Repairing Soba-making Tools

At Grandma’s house, there are tools for making handcrafted soba.

These tools, estimated to be made nearly 100 years ago, were occasionally used by Second son’s father’s mother to make udon when she was alive.

In Japan, there are various types of kneading bowls, ranging from those made of natural wood to resin, in different sizes. In the case of wooden ones, even large bowls are created by hollowing out a thick board into a mortar-like shape, giving them an imposing presence that doesn’t seem easily producible (using solid wood without laminated materials).

Recently, it seems that many people have taken up soba or udon making as a hobby, and smaller resin kneading bowls for kneading small amounts of flour are commonly seen.

The kneading bowl at the family home has been neglected for the past 20 years since Second son’s grandmother passed away.

Though Second son occasionally thinks about trying his hand at making soba, he has decided to take on the challenge of reviving this vintage kneading bowl, which has fallen out of use, as both a DIY project and a homage to the past.

On the second floor of the main house, Grandma used the kneading bowl as a catch basin for leaks (laughs).

After dusting off the thick layer of dust covering it, an inspection revealed no major cracks or signs of insect damage, which was a relief.

However, simply cleaning and using it wouldn’t be enjoyable, so it was decided to proceed with repairs.

The repair involves surface coating.

Soba-making Tool Repair Finishing

Although there were some scratches and a shallow crack of about 10 cm on the kneading bowl, it was decided to leave most of the minor damage as it is and proceed with the coating.

While working on the kneading bowl repair, Second son also took on the repair of the extension board (noshidai).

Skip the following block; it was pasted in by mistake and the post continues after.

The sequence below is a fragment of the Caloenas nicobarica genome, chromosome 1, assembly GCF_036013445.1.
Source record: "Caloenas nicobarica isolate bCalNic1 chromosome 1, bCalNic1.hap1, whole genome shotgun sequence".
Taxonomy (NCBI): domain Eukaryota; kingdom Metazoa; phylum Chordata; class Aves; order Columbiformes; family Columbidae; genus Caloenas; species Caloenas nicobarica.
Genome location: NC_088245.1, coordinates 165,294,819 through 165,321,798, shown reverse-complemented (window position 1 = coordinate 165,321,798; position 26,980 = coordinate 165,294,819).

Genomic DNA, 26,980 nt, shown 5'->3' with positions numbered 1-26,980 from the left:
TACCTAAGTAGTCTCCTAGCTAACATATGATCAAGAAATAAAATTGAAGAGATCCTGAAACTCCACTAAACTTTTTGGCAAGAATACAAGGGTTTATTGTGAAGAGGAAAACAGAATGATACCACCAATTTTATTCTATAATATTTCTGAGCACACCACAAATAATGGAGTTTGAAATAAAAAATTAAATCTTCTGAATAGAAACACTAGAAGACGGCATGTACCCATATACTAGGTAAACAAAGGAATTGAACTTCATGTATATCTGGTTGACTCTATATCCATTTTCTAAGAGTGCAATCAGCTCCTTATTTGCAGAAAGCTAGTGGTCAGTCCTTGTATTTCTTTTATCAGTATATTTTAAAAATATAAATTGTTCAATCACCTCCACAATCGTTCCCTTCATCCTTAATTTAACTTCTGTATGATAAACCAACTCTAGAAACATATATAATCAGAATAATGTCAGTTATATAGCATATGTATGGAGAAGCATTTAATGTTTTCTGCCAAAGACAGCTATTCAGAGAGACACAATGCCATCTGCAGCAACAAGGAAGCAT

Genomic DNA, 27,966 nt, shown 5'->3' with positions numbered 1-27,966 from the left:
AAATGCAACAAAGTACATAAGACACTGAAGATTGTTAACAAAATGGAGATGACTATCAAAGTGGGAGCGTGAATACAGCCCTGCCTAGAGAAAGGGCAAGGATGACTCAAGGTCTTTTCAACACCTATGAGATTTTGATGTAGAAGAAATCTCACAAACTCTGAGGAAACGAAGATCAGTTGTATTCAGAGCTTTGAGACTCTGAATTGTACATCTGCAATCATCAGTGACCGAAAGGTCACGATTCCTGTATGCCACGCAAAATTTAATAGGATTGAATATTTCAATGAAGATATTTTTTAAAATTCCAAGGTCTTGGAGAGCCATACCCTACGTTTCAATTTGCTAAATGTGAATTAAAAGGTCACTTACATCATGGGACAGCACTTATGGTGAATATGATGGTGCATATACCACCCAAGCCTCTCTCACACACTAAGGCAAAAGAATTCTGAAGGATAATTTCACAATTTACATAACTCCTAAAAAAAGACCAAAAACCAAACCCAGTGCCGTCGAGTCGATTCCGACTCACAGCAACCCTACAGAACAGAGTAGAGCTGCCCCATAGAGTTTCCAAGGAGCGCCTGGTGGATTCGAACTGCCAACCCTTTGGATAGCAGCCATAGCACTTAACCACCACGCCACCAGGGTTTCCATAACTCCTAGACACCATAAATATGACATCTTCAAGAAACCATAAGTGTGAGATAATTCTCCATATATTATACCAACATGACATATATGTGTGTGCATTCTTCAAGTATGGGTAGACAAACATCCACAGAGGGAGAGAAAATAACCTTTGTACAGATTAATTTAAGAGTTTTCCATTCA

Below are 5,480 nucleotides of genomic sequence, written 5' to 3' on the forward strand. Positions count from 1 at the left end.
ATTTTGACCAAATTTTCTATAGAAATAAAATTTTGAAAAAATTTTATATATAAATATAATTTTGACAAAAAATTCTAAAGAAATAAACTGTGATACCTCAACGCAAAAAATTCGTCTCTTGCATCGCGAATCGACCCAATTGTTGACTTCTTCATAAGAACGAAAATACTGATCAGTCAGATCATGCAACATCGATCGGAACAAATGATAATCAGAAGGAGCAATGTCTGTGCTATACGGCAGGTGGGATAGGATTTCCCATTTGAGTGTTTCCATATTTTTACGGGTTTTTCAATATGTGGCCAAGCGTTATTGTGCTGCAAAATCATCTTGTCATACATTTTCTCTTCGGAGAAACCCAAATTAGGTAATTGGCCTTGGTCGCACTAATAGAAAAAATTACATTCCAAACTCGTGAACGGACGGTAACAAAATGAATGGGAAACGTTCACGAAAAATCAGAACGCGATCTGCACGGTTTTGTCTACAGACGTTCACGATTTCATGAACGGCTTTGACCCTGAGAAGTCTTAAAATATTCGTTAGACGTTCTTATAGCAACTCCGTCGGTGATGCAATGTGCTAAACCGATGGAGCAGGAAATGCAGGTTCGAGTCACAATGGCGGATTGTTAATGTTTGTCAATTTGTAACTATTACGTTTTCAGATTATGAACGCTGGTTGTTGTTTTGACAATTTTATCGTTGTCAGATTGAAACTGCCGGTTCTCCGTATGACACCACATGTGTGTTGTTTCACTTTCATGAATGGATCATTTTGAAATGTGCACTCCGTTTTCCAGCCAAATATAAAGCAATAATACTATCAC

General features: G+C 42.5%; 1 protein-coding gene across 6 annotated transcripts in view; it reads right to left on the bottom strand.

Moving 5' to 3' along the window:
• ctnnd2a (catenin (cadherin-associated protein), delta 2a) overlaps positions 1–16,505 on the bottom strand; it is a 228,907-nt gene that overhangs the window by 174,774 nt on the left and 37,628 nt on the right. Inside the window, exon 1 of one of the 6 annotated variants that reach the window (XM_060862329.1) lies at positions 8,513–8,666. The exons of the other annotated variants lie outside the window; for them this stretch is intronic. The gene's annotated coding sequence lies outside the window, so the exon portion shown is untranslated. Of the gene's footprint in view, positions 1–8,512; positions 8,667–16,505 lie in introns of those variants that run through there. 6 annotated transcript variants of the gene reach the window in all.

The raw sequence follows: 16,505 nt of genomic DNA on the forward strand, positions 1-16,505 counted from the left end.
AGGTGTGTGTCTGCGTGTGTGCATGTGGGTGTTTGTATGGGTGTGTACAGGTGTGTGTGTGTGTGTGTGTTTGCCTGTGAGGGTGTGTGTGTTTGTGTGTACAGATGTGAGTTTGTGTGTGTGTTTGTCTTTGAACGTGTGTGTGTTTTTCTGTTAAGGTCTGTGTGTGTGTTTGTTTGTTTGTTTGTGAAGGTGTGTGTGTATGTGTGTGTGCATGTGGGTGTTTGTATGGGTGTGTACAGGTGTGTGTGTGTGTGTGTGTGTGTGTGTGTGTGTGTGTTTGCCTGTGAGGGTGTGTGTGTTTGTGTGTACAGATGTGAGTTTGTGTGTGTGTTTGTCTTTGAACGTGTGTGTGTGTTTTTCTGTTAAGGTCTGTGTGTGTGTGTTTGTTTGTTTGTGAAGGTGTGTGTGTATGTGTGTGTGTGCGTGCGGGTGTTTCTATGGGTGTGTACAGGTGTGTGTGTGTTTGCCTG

As expected, the extension board, which seemed to have been seasoned for several decades, had wheat flour and dirt firmly attached to the surface and was left in a neglected state.

Furthermore, there were traces of rodent nibbling and insect damage, so it was decided to start the repair by scraping off the surface with an electric plane.

Although it could have been completed in one go, the work proceeded intermittently after using the plane.

In parallel with the kneading bowl repair, Second son utilized the waiting time for drying in the ‘kneading bowl coating’ to work on other tasks.

The painting plan for the kneading bowl regeneration involved three layers of coating.

The upper photo shows the completion of the first undercoat of ‘craft urushi’ on both the inside and outside, and the next week’s workday began with sanding the dry undercoat.

After painting and drying, the process involves sanding with paper twice, and finally finishing with paper and compound. Thus, the process involves painting once, sanding with 400 → 600 → 800 grit paper in sequence, and painting again.

Looking at the images, one might think, ‘Isn’t it already good as it is?’ because it appears almost perfect.

However, there are points that Second son is not satisfied with.

The most concerning is that it’s too shiny (laughs).

Though it is natural for the repaired and newly painted kneading bowl to be shiny, Second son can’t help but think, ‘It lacks the charm of antique items!’ and finds it bothersome.

Hypothetically, if the surface were sanded with fine sandpaper to achieve a matte (dull) finish, any depressions in the substrate would retain gloss only in those areas, making them stand out. To avoid this, it was decided to finish the work with a semi-gloss, and the process continued.

After repeating the coating three times on the kneading bowl, Second son gradually refined the paper from 600 to 2000 grit. Ultimately, he decided to finish the surface by checking its condition with compound.

While grappling with the fear of revealing the underlying wood by sanding too much, Second son compromised within the acceptable range.

… As usual (laughs).